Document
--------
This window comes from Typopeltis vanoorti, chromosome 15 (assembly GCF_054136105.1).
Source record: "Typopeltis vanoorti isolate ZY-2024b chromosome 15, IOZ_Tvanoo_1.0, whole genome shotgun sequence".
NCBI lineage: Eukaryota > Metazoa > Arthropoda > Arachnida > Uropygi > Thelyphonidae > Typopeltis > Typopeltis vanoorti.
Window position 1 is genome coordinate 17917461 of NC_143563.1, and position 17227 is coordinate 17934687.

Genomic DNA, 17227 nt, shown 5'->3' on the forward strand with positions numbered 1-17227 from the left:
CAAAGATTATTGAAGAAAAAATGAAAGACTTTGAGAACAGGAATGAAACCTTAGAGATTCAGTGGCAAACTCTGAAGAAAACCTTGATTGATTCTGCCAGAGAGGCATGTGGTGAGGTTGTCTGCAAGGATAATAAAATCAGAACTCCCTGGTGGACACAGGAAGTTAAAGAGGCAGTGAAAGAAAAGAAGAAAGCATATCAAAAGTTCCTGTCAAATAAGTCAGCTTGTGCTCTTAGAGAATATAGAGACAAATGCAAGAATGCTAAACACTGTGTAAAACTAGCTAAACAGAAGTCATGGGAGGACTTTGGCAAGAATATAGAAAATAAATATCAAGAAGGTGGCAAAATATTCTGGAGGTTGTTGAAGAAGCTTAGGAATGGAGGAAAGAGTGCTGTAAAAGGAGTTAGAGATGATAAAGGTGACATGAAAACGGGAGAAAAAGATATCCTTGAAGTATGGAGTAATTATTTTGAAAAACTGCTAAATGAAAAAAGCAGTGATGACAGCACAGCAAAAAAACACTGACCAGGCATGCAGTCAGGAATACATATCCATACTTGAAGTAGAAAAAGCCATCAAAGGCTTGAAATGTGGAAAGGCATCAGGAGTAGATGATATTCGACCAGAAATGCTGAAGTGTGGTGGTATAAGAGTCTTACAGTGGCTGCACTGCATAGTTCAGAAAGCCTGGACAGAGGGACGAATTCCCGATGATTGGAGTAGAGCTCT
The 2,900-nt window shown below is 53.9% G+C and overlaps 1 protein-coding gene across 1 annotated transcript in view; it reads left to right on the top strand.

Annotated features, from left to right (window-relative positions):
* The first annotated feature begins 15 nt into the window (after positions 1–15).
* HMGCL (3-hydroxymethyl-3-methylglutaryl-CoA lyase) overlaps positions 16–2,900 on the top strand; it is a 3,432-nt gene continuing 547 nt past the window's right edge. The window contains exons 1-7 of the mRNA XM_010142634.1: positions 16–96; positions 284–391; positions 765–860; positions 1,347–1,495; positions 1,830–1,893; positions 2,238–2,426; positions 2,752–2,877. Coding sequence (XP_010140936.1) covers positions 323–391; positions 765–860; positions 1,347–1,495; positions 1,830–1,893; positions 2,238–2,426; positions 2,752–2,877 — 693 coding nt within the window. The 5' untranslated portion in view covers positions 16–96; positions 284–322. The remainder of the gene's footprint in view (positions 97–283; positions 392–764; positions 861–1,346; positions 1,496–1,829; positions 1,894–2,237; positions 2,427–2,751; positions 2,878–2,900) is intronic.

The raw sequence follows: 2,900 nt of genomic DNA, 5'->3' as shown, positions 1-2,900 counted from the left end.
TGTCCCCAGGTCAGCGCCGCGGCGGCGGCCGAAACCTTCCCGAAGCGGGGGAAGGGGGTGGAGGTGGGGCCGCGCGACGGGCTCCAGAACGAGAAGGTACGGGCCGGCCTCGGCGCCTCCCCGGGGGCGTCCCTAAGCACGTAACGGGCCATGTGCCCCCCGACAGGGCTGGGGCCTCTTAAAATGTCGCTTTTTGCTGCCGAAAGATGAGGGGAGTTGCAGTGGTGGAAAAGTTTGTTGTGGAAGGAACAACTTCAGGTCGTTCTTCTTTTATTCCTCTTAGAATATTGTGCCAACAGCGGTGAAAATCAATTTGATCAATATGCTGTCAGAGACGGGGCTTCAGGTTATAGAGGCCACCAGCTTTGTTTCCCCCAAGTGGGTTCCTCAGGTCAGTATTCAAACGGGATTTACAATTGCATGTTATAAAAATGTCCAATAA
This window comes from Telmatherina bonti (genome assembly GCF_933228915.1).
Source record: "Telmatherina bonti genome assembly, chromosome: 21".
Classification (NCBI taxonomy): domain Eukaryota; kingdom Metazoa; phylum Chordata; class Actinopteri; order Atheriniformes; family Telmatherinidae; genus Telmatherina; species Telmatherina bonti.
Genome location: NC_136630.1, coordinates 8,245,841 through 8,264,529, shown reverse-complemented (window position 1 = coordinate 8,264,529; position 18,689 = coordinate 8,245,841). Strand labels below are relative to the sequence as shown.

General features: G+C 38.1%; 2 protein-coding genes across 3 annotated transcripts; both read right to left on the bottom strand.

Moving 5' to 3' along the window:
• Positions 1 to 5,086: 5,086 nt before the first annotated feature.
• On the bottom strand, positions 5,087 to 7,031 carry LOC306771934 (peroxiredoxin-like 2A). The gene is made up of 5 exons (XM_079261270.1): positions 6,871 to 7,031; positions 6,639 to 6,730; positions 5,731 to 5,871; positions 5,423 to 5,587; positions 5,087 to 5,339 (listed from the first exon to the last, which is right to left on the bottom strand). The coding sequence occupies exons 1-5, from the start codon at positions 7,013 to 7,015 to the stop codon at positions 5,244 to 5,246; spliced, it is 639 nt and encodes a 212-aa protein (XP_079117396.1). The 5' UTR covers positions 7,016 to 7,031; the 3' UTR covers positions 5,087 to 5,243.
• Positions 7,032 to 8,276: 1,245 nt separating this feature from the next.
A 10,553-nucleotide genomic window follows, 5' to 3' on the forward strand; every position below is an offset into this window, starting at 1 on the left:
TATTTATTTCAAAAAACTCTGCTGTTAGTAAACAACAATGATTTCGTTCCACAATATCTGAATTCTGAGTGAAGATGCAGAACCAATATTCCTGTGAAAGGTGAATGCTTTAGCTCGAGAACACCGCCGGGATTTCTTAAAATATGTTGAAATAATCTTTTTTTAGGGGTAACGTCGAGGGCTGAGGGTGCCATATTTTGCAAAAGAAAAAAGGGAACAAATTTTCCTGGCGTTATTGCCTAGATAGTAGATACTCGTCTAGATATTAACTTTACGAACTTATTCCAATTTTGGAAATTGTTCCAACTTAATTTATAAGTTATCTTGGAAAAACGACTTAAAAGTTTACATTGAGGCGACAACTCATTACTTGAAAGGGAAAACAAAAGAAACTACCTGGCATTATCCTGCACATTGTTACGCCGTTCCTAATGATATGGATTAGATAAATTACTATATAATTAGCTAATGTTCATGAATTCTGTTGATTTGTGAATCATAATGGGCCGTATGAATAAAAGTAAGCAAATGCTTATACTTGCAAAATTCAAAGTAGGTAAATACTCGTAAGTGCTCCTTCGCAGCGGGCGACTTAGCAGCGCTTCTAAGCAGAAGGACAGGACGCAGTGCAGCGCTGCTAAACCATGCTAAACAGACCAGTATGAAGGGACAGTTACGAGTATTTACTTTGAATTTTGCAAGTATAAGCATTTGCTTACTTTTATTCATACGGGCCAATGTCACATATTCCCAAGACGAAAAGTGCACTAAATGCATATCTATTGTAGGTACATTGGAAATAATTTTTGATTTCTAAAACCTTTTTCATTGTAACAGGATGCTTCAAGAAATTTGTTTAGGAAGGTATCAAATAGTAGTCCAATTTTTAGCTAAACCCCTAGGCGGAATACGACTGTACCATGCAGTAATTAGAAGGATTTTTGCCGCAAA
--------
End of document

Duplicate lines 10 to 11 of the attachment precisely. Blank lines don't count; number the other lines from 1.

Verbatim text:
* HMGCL (3-hydroxymethyl-3-methylglutaryl-CoA lyase) overlaps positions 16–2,900 on the top strand; it is a 3,432-nt gene continuing 547 nt past the window's right edge. The window contains exons 1-7 of the mRNA XM_010142634.1: positions 16–96; positions 284–391; positions 765–860; positions 1,347–1,495; positions 1,830–1,893; positions 2,238–2,426; positions 2,752–2,877. Coding sequence (XP_010140936.1) covers positions 323–391; positions 765–860; positions 1,347–1,495; positions 1,830–1,893; positions 2,238–2,426; positions 2,752–2,877 — 693 coding nt within the window. The 5' untranslated portion in view covers positions 16–96; positions 284–322. The remainder of the gene's footprint in view (positions 97–283; positions 392–764; positions 861–1,346; positions 1,496–1,829; positions 1,894–2,237; positions 2,427–2,751; positions 2,878–2,900) is intronic.

The raw sequence follows: 2,900 nt of genomic DNA, 5'->3' as shown, positions 1-2,900 counted from the left end.